30 September, 2015

Darkhive Worldbuilding (Part 30) - Come into my World

How do simple hexagonal cells turn into houses, halls, shops, streets, and other living areas?

That's one of the questions that's really been giving me pause throughout this whole project. Since I tend to think visually, the best way to answer this question was through drawing some maps.

Curiously, this brings me back to geomorphs. I'm looking at three phase geomorphs for the majority of the mapping (if you want to know what I mean by "three phase" have a look through the Geomorph series under the Map Tutorials above). The three phases used for the hexagonal geomorphs of the hive are "Wall" (which cannot be passed through), "door" (which can be passed through), and "window" (which is larger than a door, and can be seen through but not passed through). The cell walls of the hive are incredibly sturdy and regularly maintained by the Hiveguard, so there are no options like "damaged wall section". Th survivors of the hive have learnt that as long as they build their structures within the existing network of cells, they are untouched by the Hiveguard.

In the first example above, a dojo/training school of the Fist Guild, there are three adjacent hexagonal cells. Between the top two cells is a doorway, between top-left and bottom there is a window, between top-right and bottom there is another doorway. The only way to get into this trinity of cells is a doorway at the bottom of the cluster. Cells are divided into different areas, some providing common areas and passages, others partitioned off as sleeping quarters or private spaces. The amount of space dedicated to something shows it's relative importance, obviously in this case,the open combat training area takes up half a cell, and is thus important to those who use this cluster of cells. On one side of the "window" is a common area filled with low tables and floor cushions for seating, on the other side of the "window" (between this common area and the training area) is a fungal garden with a small pool at it's centre. Pipes lead between here and a communal bath for the cell cluster, so we can assume that there might be some kind of water recycling effect happening as a result of fungi in the garden. The garden is at least as functional as it is decorative. Beds in the private quarters here are depicted as hammocks, and I'm seeing them at least two layers high (so each set of quarters has 4 trainees, except for the teacher's quarters which have a single occupant). Another interesting thing to not here is that there are curtains dividing off the various rooms rather than solid doors, this might say something about the value of privacy in the Fist Guild (or lack thereof). The only solid door is a sliding heavy panel that secures the entrance to this trinity of cells.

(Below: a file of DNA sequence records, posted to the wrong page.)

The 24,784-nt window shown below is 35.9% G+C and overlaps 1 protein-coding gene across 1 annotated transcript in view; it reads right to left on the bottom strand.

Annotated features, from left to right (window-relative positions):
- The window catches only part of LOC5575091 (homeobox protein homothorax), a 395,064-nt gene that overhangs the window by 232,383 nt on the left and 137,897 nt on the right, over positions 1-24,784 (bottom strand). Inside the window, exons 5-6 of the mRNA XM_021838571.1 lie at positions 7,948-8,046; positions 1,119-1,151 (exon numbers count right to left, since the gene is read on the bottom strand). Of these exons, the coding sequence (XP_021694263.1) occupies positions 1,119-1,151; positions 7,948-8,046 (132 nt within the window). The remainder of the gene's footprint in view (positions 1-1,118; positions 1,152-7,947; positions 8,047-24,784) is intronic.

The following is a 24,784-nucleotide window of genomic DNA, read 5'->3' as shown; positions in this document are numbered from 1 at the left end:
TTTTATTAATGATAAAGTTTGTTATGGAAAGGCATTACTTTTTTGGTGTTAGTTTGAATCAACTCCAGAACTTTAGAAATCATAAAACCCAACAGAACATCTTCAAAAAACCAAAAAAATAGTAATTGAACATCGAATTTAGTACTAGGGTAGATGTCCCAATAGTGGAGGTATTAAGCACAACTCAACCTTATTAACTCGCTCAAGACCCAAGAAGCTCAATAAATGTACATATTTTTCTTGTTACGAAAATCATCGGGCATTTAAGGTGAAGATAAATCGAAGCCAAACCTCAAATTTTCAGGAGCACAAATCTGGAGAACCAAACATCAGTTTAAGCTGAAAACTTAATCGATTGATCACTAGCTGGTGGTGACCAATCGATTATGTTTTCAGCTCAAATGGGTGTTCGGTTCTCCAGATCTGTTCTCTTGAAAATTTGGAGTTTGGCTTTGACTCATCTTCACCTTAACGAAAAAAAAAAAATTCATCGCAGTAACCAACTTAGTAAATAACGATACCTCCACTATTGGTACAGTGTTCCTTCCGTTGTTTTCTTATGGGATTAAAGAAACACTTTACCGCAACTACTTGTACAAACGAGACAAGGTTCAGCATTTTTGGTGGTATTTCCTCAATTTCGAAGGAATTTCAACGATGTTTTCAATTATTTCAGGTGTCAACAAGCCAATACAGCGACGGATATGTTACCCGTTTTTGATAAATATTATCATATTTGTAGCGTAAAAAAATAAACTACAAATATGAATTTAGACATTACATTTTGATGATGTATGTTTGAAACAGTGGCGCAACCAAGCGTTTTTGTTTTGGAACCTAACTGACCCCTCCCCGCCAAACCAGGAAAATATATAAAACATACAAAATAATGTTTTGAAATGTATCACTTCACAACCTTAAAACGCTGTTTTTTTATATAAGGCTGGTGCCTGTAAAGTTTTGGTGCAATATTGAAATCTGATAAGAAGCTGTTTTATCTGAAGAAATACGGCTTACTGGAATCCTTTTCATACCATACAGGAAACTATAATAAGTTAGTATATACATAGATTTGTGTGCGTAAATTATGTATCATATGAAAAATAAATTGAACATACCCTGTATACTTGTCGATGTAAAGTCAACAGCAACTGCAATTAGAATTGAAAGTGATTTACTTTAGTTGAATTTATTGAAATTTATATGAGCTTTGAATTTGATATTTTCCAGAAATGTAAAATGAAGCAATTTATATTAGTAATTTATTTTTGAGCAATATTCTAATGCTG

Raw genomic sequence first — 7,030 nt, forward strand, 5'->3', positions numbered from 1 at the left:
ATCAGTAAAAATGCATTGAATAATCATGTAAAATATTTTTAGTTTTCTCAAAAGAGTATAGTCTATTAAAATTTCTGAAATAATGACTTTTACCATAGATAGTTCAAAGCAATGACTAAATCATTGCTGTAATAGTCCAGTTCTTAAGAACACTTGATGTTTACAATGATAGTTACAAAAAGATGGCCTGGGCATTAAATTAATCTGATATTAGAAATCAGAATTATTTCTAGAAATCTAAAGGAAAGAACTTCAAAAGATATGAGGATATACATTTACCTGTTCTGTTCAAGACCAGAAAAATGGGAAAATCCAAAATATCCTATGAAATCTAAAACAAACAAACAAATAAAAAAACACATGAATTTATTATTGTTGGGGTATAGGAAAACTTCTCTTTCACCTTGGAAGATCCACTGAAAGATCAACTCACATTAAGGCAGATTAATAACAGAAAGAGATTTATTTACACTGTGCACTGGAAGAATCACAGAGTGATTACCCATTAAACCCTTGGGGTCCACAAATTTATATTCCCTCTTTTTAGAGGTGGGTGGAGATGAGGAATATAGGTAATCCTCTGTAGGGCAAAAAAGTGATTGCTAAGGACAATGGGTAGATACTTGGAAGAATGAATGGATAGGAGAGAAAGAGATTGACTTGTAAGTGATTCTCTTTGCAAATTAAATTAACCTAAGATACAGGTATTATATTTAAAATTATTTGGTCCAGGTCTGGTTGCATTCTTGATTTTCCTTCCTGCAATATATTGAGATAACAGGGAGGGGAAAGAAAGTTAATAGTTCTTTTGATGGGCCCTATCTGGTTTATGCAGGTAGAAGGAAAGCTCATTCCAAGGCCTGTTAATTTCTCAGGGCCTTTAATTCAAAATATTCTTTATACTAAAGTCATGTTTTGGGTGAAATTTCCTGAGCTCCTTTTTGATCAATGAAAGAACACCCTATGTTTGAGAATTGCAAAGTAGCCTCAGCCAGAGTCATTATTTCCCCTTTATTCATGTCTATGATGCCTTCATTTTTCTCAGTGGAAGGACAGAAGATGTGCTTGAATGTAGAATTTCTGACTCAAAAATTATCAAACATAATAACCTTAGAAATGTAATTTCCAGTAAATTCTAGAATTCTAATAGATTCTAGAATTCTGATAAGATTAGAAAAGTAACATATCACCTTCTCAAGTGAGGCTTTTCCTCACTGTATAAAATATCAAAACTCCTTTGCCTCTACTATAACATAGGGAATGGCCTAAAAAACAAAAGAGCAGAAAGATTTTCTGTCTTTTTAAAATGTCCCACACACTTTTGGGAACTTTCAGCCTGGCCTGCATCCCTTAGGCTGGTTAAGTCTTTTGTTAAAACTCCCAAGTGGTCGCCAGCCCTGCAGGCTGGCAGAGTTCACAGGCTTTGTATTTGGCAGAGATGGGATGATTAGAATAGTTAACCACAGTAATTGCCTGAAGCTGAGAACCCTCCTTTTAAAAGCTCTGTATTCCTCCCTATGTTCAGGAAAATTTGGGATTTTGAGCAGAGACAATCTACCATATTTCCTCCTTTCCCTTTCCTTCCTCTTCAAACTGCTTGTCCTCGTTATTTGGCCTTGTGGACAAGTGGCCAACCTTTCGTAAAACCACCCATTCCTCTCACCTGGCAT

Floors in the cells are generally divided into three types at this stage, a flagstone/cobblestone effect depicts a general thoroughfare, fungal-wood flooring indicates a private communal passageway. Plain floor indicates private space. The same applies in the second illustration above which has been divided up into a two cell home. This home still has curtains between rooms, but has beds for 8 people (including one double bed) rather than hammocks. It has arrangement of tables and chairs rather than low tables and cushions, and has carpets across parts of the floor. This might represent a more affluent family.  

Some cells might be single self contained homes in their own right (such as the uppermost image on this page). Then moving beyond private dwellings, we might see the way market "streets" are laid out within hexes. In this case, specific walkways of flagstones mark the general path through the hexagonal cell, at the centre of each general path there is a gutter for draining away liquid filth (much as would be seen in many medieval cities). The space to either side is divided up into stalls and small quarters where certain shopkeepers might live next to their places of business. Certain junction points in market areas might be marked by communal fountains of fresh water.

One of the other important features of the setting are the fungal gardens and farms that sustain the survivors, so it's only fair that they get their maps made. Here a few different configurations of pathways through the gardens are defined, followed by what might be a Panaho dwelling where the fungal garden is integrated into the home.

These maps are unfinished, and there are another twelve pages of pencil sketches tat will need to be inked, they may be revealed over the next few days.

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